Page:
Coevolving Innovations

… in Business Organizations and Information Technologies

Currently Viewing Posts Tagged education

Conversations on an emerging science of service systems (IFSR Pernegg 2010)

Earlier this year, in April, the International Federation for Systems Research hosted its biannual research conversation, this time in Pernegg, Austria.  This meeting was a four-day opportunity to continue developing ideas on the emerging science of service systems begun in July 2009.

The proceedings from the meeting have now been published.  I’ve extracted the chapter for our team as a separate downloadable document.  The report starts with a description of our activities, and an outline of our progress.

The conversation began with self-reflections on personal experiences leading each of the individuals to the systems sciences, acknowledging the influence of those trajectories on their perspectives on service systems.  In recognition of this science of service systems as a potentially a new paradigm, much of the time together was spent in sensemaking about the intersection between ongoing services research and systems sciences perspectives.  This sensemaking led the team to focus the dialogue more on posing the right questions to clarify thinking broadly, as opposed to diving deeply towards solutions that would be tied up as issues within a problematique.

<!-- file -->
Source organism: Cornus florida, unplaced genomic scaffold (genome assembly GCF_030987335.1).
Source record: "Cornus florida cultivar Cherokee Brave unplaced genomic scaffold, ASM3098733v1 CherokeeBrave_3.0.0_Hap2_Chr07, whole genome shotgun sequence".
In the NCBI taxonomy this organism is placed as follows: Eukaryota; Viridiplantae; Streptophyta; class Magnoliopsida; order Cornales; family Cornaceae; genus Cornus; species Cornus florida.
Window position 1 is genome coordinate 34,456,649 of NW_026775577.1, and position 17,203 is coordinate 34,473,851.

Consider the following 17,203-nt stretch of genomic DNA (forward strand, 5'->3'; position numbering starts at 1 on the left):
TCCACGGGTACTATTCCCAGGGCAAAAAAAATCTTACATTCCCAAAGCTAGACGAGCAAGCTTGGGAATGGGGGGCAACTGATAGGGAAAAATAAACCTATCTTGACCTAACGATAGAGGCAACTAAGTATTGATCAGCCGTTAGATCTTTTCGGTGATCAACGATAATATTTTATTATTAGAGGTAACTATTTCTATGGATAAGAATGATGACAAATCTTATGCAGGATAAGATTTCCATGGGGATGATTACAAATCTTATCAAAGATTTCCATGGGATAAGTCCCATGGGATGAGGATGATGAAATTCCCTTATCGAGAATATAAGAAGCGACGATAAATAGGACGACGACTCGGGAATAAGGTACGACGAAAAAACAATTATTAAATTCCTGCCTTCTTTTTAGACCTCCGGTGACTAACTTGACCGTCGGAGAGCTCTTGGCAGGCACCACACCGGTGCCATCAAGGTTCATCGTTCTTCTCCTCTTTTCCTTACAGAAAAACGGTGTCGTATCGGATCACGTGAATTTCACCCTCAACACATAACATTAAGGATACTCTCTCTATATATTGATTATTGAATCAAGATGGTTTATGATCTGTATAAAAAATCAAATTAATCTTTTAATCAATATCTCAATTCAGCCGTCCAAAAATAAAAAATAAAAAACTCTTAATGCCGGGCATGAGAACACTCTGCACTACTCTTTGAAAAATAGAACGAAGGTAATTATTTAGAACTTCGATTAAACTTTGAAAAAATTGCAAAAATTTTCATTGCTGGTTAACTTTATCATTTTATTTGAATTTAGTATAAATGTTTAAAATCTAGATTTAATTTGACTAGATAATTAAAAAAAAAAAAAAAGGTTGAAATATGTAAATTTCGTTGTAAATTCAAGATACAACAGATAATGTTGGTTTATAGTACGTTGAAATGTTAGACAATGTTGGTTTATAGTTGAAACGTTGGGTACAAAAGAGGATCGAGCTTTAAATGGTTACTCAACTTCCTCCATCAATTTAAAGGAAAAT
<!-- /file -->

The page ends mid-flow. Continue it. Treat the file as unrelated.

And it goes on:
Earlier this year, in April, the International Federation for Systems Research hosted its biannual research conversation, this time in Pernegg, Austria.  This meeting was a four-day opportunity to continue developing ideas on the emerging science of service systems begun in July 2009.

The proceedings from the meeting have now been published.  I’ve extracted the chapter for our team as a separate downloadable document.  The report starts with a description of our activities, and an outline of our progress.